Cannabis is filled with chemicals. Arguably the most well known of these chemicals is tetrahydrocannabinol (THC). Whereas THC is largely responsible for cannabis’ “high," CBD does not result in a high. Supplement manufacturers are making CBD into many forms, including oils, tinctures, pills, and lotions. Some supposed benefits of using CBD include:
America’s relationship with cannabis is complicated. According to federal law, cannabis — including CBD — is still predominantly illegal, although there are exceptions. Even with the continuing federal prohibition of cannabis, most U.S. states have enacted their own cannabis-related laws. As such, CBD oils reside in a legal grey area.
It depends. In terms of federal law, the legality of CBD oil depends largely on where the CBD came from and where it is being used, so it is important to understand some cannabis fundamentals.
Hemp vs. Marijuana
Both industrial hemp and marijuana are members of the cannabis family, but they are treated differently under federal law. Industrial hemp, as defined by the federal government, is cannabis that contains less than 0.3% THC by weight. Marijuana is defined as any cannabis that contains more than 0.3% THC by weight.
Although cultures around the world have used cannabis for centuries, Americans are just now beginning to understand what cannabis and the chemical compounds in it do to the human body. Cannabidiol (CBD) oil, in particular, has become wildly popular for its alleged health benefits, but is CBD oil legal?
If CBD oil comes from hemp, it is federally legal. If CBD oil comes from marijuana, it is federally illegal. State laws, however, vary widely.
Every U.S. state allows for the use of cannabis in some form, but each state’s laws are different. For example, Washington state law allows residents to legally consume CBD oil for recreational purposes, whereas South Dakota state law categorizes CBD as a Schedule IV controlled substance and allows citizens to use CBD only in forms that are approved by the Food and Drug Administration, e.g., Epidiolex.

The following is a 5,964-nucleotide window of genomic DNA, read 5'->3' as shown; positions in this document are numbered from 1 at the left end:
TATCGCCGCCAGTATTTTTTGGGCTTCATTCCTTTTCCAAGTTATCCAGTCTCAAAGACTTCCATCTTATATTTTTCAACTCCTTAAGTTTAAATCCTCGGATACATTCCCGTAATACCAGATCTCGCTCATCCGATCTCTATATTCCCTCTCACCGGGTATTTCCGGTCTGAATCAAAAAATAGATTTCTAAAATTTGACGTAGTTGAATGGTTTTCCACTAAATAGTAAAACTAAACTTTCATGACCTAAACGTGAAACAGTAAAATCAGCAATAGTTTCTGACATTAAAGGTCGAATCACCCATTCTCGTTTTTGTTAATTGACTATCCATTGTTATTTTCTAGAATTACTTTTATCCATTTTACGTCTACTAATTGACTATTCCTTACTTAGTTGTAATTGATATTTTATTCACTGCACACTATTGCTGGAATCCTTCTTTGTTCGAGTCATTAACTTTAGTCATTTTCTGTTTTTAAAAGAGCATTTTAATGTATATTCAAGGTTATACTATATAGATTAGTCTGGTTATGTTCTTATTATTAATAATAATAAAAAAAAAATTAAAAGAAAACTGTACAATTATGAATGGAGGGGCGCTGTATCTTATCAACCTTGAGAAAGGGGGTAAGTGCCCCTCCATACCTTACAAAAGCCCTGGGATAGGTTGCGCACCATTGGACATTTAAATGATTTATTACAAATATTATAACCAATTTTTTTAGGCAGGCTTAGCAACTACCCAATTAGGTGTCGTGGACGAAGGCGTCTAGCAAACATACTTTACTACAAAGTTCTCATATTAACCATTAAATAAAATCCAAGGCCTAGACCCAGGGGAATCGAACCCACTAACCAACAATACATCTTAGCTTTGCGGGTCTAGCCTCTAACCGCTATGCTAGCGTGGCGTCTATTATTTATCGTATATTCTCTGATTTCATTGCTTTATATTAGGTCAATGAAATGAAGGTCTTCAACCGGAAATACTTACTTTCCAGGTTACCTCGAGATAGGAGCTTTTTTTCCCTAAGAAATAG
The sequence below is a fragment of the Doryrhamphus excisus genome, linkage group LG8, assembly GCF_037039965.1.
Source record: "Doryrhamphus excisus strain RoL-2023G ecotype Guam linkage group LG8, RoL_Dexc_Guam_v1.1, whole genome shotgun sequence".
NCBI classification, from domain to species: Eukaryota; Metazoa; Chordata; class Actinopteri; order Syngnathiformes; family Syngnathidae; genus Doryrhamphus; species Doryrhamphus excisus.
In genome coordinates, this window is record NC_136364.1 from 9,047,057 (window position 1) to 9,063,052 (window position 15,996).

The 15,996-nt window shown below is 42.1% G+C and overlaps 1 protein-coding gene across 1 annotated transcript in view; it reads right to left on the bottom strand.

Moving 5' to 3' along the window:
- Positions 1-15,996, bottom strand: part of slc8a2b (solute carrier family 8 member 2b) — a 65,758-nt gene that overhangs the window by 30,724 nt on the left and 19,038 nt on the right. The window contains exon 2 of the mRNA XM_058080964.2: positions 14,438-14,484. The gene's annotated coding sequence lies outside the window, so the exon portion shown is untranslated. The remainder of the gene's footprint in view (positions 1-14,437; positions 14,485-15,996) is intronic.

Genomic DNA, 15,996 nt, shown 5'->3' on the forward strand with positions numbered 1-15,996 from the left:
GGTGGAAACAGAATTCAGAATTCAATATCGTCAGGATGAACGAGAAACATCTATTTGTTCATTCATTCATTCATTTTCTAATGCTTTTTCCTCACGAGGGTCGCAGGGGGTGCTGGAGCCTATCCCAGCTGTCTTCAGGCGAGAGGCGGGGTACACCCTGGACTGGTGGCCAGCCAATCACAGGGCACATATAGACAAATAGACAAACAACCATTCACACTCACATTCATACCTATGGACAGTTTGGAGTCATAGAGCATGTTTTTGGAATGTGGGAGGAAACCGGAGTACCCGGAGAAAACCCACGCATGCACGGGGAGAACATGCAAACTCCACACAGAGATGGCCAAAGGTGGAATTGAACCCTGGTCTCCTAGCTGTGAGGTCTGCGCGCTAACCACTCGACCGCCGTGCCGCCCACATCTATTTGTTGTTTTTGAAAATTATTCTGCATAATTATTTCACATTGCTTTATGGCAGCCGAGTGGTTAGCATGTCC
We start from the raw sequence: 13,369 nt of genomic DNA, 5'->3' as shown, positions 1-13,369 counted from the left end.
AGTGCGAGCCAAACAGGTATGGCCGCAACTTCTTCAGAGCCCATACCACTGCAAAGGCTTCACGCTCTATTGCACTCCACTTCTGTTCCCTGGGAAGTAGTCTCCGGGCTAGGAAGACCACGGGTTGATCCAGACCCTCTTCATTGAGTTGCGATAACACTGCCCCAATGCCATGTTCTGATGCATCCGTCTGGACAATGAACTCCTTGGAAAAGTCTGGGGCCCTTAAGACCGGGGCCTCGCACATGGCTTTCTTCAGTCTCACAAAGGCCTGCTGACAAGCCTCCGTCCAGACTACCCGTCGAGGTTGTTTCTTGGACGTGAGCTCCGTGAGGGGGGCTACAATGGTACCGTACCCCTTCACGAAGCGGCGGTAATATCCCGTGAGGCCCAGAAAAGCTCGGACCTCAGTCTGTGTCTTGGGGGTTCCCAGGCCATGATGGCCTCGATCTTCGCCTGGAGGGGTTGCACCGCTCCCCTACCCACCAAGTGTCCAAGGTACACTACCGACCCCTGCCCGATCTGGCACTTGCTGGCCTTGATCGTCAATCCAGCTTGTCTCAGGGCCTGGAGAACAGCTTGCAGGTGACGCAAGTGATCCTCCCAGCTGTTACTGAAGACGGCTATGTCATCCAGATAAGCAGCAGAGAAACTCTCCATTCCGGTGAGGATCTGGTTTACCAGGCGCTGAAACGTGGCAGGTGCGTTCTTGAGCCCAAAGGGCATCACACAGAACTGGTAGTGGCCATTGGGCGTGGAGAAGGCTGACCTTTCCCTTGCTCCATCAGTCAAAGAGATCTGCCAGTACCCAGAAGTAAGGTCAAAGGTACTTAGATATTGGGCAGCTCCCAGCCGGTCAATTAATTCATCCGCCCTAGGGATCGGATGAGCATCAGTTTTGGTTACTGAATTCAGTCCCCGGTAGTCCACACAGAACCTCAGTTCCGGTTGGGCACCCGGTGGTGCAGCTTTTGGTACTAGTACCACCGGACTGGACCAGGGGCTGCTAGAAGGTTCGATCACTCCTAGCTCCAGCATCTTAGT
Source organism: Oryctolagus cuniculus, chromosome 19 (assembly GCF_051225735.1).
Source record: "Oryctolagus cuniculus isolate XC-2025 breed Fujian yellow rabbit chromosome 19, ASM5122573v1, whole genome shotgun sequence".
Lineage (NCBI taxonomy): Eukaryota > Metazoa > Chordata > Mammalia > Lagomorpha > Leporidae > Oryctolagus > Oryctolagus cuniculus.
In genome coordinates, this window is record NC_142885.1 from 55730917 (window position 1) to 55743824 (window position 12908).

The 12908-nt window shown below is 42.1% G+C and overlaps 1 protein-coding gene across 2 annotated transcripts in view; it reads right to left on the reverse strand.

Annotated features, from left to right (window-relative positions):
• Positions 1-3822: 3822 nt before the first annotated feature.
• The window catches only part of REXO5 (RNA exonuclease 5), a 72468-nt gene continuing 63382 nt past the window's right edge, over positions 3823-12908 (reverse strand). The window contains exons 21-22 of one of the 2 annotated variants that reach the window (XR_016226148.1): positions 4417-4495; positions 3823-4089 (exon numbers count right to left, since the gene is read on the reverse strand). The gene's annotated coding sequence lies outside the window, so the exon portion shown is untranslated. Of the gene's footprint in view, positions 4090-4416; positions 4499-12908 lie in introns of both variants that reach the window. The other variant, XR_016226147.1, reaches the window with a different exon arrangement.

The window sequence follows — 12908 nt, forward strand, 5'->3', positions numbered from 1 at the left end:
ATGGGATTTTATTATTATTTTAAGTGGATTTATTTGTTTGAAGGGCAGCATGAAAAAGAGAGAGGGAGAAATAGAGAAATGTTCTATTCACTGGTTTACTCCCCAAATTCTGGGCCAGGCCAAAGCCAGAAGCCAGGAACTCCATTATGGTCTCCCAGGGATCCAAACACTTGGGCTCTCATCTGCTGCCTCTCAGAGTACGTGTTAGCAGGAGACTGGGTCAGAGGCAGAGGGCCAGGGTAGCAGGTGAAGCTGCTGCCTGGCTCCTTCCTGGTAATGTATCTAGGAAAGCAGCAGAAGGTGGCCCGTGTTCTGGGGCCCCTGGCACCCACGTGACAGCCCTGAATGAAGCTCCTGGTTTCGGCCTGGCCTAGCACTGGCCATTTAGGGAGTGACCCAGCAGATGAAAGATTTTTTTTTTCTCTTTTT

Marijuana-derived CBD and its legal status in the US causes confusion when answering the question ‘is CBD illegal?’ This is because each state has different laws regarding cannabis. The laws vary from state to state, with 17 out of 50 states having specific legislation around the THC-levels found in CBD products.
When CBD is hemp-derived, CBD hemp oil is legal in all 50 US states. This is because hemp-derived products are low in THC (less than 0.2%).
When using the word cannabis, people instantly think of it as an illegal substance. Yet, the cannabis hemp plant is rich in CBD which is non- psychoactive and only has trace amounts of THC (0.2%). CBD is a totally different compound to THC in all aspects.
States where cannabis-derived CBD is legal in 2018:
The good news is that CBD is gaining more interest and coverage – and more and more scientific research is taking place. As a result, the legal status of CBD oil around the world is rapidly changing, so we advise you to keep up-to-date with your local laws.
In 2018, CBD oil is legal in most countries around the world as long as it contains low levels of THC (the natural compound found in cannabis plants that makes you ‘high’).
We believe that when CBD is extracted from hemp, it has lots of great benefits. It is completely non-psychotropic so it’s impossible to feel ‘high’ from taking it.
As of now, there are eight states where cannabis is legal for both medicinal and recreational uses. That means that cannabis-derived CBD is also legal. Here are the states:
Another big difference among hemp, marijuana and CBD is how the law treats them.
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There is no standardized dosage of CBD. Some retailers may have enough knowledge to make a recommendation for first-timers. There are also online resources – like this dosage calculator.
Consumers concerned about content and the accuracy of CBD products, which are not regulated by the Food and Drug Administration, can look for certification from independent lab testing or by scanning a QR code on product packaging.
Great Danes and chihuahuas are distant cousins, like marijuana and hemp. Pixy, CC BY
While 67% of U.S. adults support marijuana legalization, public knowledge about cannabis is low. A third of Americans think hemp and marijuana are the same thing, according to the National Institutes of Health, and many people still search Google to find out whether cannabidiol – a cannabis derivative known as CBD – will get them high, as marijuana does.
As interest in other cannabinoids, like cannabigerol, or CBG – which some are touting as the new CBD – continues to grow, so too grows the need for further medical research into cannabis.